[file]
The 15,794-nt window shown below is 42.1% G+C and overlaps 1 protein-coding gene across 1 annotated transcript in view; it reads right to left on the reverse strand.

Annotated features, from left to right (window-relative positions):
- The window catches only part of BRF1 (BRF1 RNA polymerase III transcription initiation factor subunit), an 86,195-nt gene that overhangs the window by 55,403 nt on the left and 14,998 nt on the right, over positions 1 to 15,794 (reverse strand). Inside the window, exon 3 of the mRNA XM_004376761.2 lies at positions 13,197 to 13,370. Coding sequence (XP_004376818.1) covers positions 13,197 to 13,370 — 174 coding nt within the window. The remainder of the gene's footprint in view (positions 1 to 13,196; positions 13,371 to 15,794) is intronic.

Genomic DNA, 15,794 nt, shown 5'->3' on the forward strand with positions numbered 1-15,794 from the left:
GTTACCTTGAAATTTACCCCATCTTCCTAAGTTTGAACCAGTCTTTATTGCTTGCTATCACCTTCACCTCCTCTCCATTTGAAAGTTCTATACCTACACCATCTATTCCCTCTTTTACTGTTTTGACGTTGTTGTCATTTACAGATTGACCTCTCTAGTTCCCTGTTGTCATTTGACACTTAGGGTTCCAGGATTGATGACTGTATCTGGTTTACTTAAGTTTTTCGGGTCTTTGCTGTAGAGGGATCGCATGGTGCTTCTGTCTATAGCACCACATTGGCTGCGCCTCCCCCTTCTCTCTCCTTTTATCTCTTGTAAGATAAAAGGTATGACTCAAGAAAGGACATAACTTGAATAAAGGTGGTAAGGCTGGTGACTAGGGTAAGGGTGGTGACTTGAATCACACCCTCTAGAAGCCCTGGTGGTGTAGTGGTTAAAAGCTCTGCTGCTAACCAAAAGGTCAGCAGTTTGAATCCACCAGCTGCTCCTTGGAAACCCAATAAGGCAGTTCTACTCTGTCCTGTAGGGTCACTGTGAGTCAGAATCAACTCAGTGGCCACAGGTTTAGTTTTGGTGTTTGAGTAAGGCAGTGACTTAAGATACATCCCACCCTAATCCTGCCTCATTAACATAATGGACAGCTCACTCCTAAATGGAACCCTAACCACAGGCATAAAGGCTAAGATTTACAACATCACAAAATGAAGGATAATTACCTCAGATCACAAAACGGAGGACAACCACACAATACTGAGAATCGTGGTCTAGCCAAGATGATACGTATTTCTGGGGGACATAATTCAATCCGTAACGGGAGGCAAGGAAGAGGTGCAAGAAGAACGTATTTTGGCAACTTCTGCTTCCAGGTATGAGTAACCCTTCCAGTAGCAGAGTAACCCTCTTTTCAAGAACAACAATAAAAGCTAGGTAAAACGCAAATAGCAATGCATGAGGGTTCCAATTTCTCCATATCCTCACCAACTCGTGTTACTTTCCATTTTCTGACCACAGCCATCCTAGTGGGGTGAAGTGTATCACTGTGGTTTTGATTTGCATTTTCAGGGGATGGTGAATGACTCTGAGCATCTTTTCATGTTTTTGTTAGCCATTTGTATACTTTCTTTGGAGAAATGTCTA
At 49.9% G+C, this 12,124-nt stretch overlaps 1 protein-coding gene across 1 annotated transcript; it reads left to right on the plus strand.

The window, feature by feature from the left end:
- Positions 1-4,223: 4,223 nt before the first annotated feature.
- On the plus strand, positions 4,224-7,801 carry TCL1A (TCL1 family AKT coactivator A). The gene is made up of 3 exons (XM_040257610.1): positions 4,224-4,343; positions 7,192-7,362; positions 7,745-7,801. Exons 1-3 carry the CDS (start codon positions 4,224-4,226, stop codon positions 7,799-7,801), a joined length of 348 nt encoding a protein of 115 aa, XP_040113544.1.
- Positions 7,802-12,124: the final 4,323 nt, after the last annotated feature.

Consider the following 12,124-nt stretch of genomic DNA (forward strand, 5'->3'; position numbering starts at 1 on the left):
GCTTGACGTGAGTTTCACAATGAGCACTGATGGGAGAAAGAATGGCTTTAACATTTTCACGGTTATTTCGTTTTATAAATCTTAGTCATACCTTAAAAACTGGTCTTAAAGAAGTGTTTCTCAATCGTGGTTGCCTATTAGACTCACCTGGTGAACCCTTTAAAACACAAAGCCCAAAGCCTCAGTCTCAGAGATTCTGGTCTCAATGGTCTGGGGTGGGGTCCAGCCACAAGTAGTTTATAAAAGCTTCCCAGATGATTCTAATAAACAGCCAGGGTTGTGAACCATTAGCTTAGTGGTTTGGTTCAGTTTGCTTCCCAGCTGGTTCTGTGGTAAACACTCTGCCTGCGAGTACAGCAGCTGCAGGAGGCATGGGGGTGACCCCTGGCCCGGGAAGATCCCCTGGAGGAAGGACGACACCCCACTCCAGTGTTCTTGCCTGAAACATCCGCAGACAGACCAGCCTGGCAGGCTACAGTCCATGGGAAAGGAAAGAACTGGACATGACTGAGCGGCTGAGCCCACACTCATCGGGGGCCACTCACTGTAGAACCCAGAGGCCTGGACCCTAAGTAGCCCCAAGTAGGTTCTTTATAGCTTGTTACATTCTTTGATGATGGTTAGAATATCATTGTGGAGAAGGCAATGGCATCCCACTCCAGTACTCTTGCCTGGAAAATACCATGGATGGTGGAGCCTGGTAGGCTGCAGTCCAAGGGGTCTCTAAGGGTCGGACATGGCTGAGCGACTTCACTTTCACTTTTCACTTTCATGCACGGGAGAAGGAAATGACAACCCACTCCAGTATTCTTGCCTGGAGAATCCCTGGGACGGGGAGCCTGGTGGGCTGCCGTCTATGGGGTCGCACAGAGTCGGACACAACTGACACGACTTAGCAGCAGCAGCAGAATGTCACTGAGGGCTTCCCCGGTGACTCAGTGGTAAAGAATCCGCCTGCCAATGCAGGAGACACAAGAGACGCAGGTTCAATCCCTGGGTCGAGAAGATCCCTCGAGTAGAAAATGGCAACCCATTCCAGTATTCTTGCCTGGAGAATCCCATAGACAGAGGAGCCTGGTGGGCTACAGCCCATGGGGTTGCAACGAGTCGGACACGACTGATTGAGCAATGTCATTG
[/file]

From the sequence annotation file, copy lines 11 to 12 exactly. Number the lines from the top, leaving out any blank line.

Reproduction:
Consider the following 12,124-nt stretch of genomic DNA (forward strand, 5'->3'; position numbering starts at 1 on the left):
GCTTGACGTGAGTTTCACAATGAGCACTGATGGGAGAAAGAATGGCTTTAACATTTTCACGGTTATTTCGTTTTATAAATCTTAGTCATACCTTAAAAACTGGTCTTAAAGAAGTGTTTCTCAATCGTGGTTGCCTATTAGACTCACCTGGTGAACCCTTTAAAACACAAAGCCCAAAGCCTCAGTCTCAGAGATTCTGGTCTCAATGGTCTGGGGTGGGGTCCAGCCACAAGTAGTTTATAAAAGCTTCCCAGATGATTCTAATAAACAGCCAGGGTTGTGAACCATTAGCTTAGTGGTTTGGTTCAGTTTGCTTCCCAGCTGGTTCTGTGGTAAACACTCTGCCTGCGAGTACAGCAGCTGCAGGAGGCATGGGGGTGACCCCTGGCCCGGGAAGATCCCCTGGAGGAAGGACGACACCCCACTCCAGTGTTCTTGCCTGAAACATCCGCAGACAGACCAGCCTGGCAGGCTACAGTCCATGGGAAAGGAAAGAACTGGACATGACTGAGCGGCTGAGCCCACACTCATCGGGGGCCACTCACTGTAGAACCCAGAGGCCTGGACCCTAAGTAGCCCCAAGTAGGTTCTTTATAGCTTGTTACATTCTTTGATGATGGTTAGAATATCATTGTGGAGAAGGCAATGGCATCCCACTCCAGTACTCTTGCCTGGAAAATACCATGGATGGTGGAGCCTGGTAGGCTGCAGTCCAAGGGGTCTCTAAGGGTCGGACATGGCTGAGCGACTTCACTTTCACTTTTCACTTTCATGCACGGGAGAAGGAAATGACAACCCACTCCAGTATTCTTGCCTGGAGAATCCCTGGGACGGGGAGCCTGGTGGGCTGCCGTCTATGGGGTCGCACAGAGTCGGACACAACTGACACGACTTAGCAGCAGCAGCAGAATGTCACTGAGGGCTTCCCCGGTGACTCAGTGGTAAAGAATCCGCCTGCCAATGCAGGAGACACAAGAGACGCAGGTTCAATCCCTGGGTCGAGAAGATCCCTCGAGTAGAAAATGGCAACCCATTCCAGTATTCTTGCCTGGAGAATCCCATAGACAGAGGAGCCTGGTGGGCTACAGCCCATGGGGTTGCAACGAGTCGGACACGACTGATTGAGCAATGTCATTG